Over several weeks in December of 1863, the following advertisement ran in the New York Times: “THE SENSATION OF THE DAY IS THE GREAT NATIONAL PAINTING!! OF WASHINGTON IRVING AND HIS LITERARY FRIENDS AT SUNNYSIDE BY F.O.C. DARLEY AND C. SCHUPELLE [sic] NOW ATTRACTING the attention of lovers of Art and Literature. ON EXHIBITION DAY AND EVENING, at the Derby Galleries, No. 625 Broadway.”
The single painting on view featured Irving in his Hudson River home with fifteen literary friends, including Longfellow, Cooper, Hawthorne, and others. An image of the painting, now at the National Portrait Gallery in Washington D.C., along with complete identification of the sitters can be found at: http://galleries.fototagger.com/link.php?action=detailimage&id=512&sort=0
The painting came quickly after Schussele’s 1862 success with Men of Progress, a similar painting representing nineteen distinguished American inventors. In fact, one 1863 reviewer begins by mentioning the lack of novelty in the design of such works. It was a common format to draw together prominent men, particularly in a time of war, when groups of generals and politicians were often seen in contemporary illustrated newspapers and journals.
However, the Washington Irving painting and engraving found tremendous success with the public. A small booklet was prepared and sold at the gallery describing the making of the two works, along with biographical sketches of each of the sitters.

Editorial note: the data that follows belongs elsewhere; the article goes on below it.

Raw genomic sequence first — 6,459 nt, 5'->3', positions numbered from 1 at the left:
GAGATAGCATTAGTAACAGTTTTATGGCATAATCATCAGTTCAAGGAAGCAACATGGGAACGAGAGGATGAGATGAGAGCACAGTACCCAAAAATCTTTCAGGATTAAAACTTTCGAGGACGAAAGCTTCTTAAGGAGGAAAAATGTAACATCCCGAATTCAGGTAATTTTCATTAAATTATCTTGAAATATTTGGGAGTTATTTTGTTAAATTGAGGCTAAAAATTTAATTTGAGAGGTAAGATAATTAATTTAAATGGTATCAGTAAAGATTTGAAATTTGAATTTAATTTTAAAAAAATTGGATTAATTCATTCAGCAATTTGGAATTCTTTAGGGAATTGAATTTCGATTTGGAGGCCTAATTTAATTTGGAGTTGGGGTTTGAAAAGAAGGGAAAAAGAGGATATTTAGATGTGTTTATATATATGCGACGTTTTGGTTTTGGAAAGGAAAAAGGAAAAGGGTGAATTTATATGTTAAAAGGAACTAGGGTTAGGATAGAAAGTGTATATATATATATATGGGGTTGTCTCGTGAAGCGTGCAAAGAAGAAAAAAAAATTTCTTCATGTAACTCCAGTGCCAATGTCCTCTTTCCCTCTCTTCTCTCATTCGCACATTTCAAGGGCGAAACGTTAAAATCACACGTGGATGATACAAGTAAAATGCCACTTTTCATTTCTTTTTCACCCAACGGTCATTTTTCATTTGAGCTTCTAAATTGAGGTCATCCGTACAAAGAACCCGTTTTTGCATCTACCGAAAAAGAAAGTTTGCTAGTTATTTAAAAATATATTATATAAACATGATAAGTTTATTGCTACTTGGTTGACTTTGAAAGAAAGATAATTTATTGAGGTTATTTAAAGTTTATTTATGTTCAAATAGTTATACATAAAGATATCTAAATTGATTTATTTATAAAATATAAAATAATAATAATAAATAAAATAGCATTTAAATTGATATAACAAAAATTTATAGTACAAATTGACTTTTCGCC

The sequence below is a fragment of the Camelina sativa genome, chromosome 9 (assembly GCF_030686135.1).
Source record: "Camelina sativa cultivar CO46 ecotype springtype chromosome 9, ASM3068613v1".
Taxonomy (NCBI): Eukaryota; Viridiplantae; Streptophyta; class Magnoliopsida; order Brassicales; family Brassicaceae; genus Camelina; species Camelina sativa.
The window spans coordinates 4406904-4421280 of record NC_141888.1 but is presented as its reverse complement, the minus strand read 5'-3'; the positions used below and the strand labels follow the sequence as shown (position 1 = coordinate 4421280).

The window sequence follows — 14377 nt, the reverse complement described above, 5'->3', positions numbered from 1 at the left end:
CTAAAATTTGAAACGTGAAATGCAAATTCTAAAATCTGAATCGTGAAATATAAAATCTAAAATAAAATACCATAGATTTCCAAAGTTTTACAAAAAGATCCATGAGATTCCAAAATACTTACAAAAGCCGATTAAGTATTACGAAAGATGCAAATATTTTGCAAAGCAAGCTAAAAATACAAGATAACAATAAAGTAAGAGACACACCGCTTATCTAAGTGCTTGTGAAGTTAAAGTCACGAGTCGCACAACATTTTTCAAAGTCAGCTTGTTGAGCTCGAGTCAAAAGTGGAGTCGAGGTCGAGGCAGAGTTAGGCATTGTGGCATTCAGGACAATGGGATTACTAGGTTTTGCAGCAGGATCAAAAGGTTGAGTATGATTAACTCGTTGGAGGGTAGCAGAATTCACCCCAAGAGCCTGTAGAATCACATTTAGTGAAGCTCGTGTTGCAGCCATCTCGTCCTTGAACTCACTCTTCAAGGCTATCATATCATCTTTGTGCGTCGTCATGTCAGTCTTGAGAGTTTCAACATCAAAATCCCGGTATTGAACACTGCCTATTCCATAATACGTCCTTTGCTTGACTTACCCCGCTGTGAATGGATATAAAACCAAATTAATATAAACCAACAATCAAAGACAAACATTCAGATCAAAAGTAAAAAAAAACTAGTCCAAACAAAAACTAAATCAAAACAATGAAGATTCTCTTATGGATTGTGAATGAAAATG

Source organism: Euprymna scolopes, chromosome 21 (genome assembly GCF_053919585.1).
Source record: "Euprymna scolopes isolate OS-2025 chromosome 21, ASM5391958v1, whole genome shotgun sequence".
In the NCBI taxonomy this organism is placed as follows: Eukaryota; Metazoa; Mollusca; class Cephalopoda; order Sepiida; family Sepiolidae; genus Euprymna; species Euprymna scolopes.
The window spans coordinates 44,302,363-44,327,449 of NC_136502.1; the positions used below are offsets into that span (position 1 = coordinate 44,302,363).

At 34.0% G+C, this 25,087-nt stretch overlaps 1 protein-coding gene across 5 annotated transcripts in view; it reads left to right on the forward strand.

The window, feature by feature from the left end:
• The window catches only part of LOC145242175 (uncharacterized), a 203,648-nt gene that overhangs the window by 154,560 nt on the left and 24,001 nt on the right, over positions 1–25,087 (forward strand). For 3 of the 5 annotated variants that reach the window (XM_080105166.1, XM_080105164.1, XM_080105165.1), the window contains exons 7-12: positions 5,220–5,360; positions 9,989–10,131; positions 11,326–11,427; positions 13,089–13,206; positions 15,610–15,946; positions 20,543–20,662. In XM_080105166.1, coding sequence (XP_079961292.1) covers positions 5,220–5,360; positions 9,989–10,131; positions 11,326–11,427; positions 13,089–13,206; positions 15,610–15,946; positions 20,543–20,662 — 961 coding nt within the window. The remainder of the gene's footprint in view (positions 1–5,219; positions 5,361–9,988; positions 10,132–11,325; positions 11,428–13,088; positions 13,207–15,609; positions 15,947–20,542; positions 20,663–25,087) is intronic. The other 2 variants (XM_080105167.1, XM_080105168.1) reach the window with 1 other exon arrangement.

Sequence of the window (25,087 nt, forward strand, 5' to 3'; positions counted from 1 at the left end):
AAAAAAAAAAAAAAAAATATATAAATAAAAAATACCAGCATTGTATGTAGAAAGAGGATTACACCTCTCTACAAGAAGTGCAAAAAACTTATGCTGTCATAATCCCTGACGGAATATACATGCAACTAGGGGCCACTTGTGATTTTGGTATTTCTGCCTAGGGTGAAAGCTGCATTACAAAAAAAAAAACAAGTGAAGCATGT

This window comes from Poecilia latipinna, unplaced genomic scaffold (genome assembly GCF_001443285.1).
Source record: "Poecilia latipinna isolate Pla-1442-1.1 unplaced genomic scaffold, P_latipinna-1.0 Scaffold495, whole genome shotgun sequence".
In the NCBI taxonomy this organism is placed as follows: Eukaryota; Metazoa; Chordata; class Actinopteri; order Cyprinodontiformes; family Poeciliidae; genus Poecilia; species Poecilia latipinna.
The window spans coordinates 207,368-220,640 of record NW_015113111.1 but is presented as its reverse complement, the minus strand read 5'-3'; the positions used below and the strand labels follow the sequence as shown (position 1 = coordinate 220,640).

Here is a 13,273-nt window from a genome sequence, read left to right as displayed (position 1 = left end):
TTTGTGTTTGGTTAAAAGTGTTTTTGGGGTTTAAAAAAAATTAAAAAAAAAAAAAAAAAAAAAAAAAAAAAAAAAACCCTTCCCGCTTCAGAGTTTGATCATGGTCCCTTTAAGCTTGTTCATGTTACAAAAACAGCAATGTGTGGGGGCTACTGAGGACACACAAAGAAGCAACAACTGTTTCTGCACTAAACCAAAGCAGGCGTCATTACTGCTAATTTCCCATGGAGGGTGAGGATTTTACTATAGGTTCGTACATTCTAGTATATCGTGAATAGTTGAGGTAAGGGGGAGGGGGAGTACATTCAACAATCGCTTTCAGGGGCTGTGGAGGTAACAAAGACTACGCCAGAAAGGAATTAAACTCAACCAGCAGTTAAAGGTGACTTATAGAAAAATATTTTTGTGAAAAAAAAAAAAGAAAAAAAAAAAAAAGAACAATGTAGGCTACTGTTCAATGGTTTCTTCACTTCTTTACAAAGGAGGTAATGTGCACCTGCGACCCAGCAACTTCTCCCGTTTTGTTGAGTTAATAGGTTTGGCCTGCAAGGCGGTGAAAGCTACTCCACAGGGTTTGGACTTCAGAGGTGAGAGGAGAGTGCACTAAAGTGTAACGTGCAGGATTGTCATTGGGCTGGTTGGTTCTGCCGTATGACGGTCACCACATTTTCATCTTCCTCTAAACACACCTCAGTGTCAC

According to the booklet and the press, the making of the engraving was a long and elaborate process. The original sketch or design was created by Felix Darley, who has a long history with Irving’s work and with the writer personally. To help with this drawing, Mathew Brady was hired to photograph the individual sitters. Some of these photographs can be seen today at the Library of Congress Prints and Photographs division. According to the Times, another final photograph was taken of the whole design, which is the source the engraver, Thomas Barlow, worked from over a period of three years. In a separate studio, Schussele rendered the work in oil.
The edition had four separate grades and prices. Artist’s proofs sold for $50, proofs before the lettering were $30, India proofs sold for $15, and the final prints for $10. The booklet was an extra 15 cents, which also gave you free admission during the exhibition of the painting. The introductory text of the booklet is so appealing that I include it in full. If you would like to read it, continue below.